There has been a lot of talk lately about gender equality and whether women have real voices in the church vis a vis the all male priesthood. Of course, the standard position of church leaders is that women are equally valued and that their perspectives are given full and appropriate consideration given the divinely ordained channels of revelation to the regularly constituted authorities. But somehow this rhetoric that “women are equally valued and listened to” has not been able to allay the growing perception and opinion of many that women are unequal to men at both institutional and theological levels in signifiant ways.
So because of my interest in the Old Testament, I thought of another way of testing the church’s rhetoric about the place of women in the church. If the church claims that it values the voices and contributions of women on a par with men, how well does the church listen to the few voices of women that are already found in scripture and enjoy the authoritative seal of belonging to the standard works? Are THEY given full and appropriate consideration in our scriptural and doctrinal discussions? Admittedly, there are not many women figures in scripture and their roles are generally not as substantial as other male characters. But how we deal with these women and to what degree we remember their actions and contributions to scriptural history may tell us something about the place of women in our collective ecclesiastical consciousness.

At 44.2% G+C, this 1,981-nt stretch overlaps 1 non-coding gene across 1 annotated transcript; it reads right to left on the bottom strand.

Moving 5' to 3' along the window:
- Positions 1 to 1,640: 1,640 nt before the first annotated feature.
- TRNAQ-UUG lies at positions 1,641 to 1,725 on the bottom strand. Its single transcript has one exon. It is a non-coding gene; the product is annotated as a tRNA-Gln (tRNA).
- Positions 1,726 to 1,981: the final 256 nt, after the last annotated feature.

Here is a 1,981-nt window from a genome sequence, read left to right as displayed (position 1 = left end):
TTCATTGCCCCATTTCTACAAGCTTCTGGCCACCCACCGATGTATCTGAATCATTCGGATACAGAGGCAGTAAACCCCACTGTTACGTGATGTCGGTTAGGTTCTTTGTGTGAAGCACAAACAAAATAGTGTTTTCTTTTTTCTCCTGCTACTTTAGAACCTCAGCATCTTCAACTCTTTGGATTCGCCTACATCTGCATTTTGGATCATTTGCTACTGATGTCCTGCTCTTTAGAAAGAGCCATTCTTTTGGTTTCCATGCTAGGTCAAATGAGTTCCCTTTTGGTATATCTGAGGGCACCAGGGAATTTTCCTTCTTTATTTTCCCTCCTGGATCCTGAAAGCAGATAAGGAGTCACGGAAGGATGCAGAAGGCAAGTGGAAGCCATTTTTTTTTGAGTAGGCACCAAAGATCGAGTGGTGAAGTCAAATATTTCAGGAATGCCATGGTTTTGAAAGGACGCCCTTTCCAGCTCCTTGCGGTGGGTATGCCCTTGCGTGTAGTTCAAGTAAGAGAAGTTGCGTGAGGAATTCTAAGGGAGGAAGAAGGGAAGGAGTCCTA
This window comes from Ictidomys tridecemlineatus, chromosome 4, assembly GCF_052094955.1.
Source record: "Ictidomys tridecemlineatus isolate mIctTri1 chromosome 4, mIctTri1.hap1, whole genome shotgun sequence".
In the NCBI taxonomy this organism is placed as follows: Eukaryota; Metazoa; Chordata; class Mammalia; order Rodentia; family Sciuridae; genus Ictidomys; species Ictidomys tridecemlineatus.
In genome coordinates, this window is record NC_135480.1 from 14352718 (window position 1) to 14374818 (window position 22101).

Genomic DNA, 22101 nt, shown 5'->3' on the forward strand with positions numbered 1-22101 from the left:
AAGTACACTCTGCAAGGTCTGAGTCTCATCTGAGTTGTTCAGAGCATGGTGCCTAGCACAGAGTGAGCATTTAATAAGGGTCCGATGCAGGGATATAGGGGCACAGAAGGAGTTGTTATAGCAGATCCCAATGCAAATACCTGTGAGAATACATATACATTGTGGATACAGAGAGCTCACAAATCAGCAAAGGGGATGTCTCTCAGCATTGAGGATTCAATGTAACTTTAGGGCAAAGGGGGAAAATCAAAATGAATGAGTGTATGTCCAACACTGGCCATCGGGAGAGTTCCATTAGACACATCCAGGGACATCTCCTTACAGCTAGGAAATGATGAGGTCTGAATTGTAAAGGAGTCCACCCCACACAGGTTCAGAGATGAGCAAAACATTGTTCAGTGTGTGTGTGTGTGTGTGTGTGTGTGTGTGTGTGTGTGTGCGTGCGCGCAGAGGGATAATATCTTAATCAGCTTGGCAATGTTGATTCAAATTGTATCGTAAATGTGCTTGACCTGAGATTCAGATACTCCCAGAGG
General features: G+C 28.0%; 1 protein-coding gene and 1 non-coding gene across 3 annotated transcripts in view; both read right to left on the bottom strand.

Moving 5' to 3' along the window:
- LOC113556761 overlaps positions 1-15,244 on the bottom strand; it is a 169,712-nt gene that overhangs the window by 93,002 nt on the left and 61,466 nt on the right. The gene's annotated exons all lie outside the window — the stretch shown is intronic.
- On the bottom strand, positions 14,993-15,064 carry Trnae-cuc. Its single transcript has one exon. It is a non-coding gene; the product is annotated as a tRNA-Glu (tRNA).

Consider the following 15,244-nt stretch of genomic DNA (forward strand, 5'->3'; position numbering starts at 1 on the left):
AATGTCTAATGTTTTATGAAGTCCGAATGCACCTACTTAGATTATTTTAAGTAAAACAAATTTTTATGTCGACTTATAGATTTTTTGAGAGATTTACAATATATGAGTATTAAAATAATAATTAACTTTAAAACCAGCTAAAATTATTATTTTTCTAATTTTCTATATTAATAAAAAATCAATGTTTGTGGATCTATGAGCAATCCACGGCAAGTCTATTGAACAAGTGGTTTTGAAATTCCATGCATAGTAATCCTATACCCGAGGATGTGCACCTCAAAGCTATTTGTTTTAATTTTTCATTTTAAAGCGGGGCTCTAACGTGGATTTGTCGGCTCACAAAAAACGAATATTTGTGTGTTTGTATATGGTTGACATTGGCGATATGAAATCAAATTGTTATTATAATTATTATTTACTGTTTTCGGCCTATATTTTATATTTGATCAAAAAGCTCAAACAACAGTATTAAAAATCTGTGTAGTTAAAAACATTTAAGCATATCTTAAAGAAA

A great example to consider is the prophetess Huldah. Do our Sunday School and church educational lessons do much remembering and memorializing of this key biblical figure? I recently watched the high quality film produced for church education in 2011 about Josiah and the Book of the Law and to my amazement the presentation of the story completely skips over the episode of Josiah’s consultation with Huldah. Most all of the major pieces of II Kings 22-23 are present, including Josiah’s childhood, the discovery of the scroll by Hilkiah, its delivery by Shaphan the scribe to the king, the idolatrous practices of the people of Judah under previous kings, Josiah’s repentance and institution of reform, and his death at Megiddo by the hands of Pharaoh Necho. But Huldah is nowhere to be found.
One of the interesting things about Huldah’s oracle is how much it emphasizes that she is a direct representative of Yahweh. Uniquely, the prophetic introduction formula is repeated three times (“thus says the Lord,” vv. 15, 16, 18) and she speaks in first person as though the identification between her and the deity was seamless. In the broader Deuteronomistic narrative, Huldah is about as authoritative as it gets.
Could it be that for LDS authorities there is something uncomfortable about this powerful prophetic female figure? Do they want to avoid raising thoughts in the minds of young people about the relationship between women and prophecy, thoughts that would perhaps lead to questions about the legitimacy of the status quo in the church, where we almost automatically distinguish between prophets and women in our discourse and church structure?